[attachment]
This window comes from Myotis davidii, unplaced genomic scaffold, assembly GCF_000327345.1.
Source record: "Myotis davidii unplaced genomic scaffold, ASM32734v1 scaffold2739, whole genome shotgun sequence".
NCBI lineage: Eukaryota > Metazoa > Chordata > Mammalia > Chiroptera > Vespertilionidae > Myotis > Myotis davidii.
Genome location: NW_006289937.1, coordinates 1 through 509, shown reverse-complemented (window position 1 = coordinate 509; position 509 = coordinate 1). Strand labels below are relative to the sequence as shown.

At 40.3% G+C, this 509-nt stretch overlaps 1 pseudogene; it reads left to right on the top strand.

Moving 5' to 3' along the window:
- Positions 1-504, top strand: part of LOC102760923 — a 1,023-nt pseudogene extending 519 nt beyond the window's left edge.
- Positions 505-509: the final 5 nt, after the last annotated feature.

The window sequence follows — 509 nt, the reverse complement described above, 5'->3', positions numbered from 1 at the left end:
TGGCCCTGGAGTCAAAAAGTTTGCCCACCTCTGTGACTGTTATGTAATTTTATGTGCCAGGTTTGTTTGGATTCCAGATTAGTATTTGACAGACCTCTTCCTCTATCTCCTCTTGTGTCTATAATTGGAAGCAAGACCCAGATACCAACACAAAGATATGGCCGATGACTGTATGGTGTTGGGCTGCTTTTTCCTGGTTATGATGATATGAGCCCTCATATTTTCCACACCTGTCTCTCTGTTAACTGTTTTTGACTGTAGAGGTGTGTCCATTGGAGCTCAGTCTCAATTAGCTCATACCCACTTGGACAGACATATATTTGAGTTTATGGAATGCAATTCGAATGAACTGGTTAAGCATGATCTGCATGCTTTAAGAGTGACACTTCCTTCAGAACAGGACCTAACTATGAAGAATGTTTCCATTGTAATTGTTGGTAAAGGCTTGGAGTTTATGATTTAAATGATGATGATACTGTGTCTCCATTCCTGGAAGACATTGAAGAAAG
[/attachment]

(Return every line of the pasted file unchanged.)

This window comes from Myotis davidii, unplaced genomic scaffold, assembly GCF_000327345.1.
Source record: "Myotis davidii unplaced genomic scaffold, ASM32734v1 scaffold2739, whole genome shotgun sequence".
NCBI lineage: Eukaryota > Metazoa > Chordata > Mammalia > Chiroptera > Vespertilionidae > Myotis > Myotis davidii.
Genome location: NW_006289937.1, coordinates 1 through 509, shown reverse-complemented (window position 1 = coordinate 509; position 509 = coordinate 1). Strand labels below are relative to the sequence as shown.

At 40.3% G+C, this 509-nt stretch overlaps 1 pseudogene; it reads left to right on the top strand.

Moving 5' to 3' along the window:
- Positions 1-504, top strand: part of LOC102760923 — a 1,023-nt pseudogene extending 519 nt beyond the window's left edge.
- Positions 505-509: the final 5 nt, after the last annotated feature.

The window sequence follows — 509 nt, the reverse complement described above, 5'->3', positions numbered from 1 at the left end:
TGGCCCTGGAGTCAAAAAGTTTGCCCACCTCTGTGACTGTTATGTAATTTTATGTGCCAGGTTTGTTTGGATTCCAGATTAGTATTTGACAGACCTCTTCCTCTATCTCCTCTTGTGTCTATAATTGGAAGCAAGACCCAGATACCAACACAAAGATATGGCCGATGACTGTATGGTGTTGGGCTGCTTTTTCCTGGTTATGATGATATGAGCCCTCATATTTTCCACACCTGTCTCTCTGTTAACTGTTTTTGACTGTAGAGGTGTGTCCATTGGAGCTCAGTCTCAATTAGCTCATACCCACTTGGACAGACATATATTTGAGTTTATGGAATGCAATTCGAATGAACTGGTTAAGCATGATCTGCATGCTTTAAGAGTGACACTTCCTTCAGAACAGGACCTAACTATGAAGAATGTTTCCATTGTAATTGTTGGTAAAGGCTTGGAGTTTATGATTTAAATGATGATGATACTGTGTCTCCATTCCTGGAAGACATTGAAGAAAG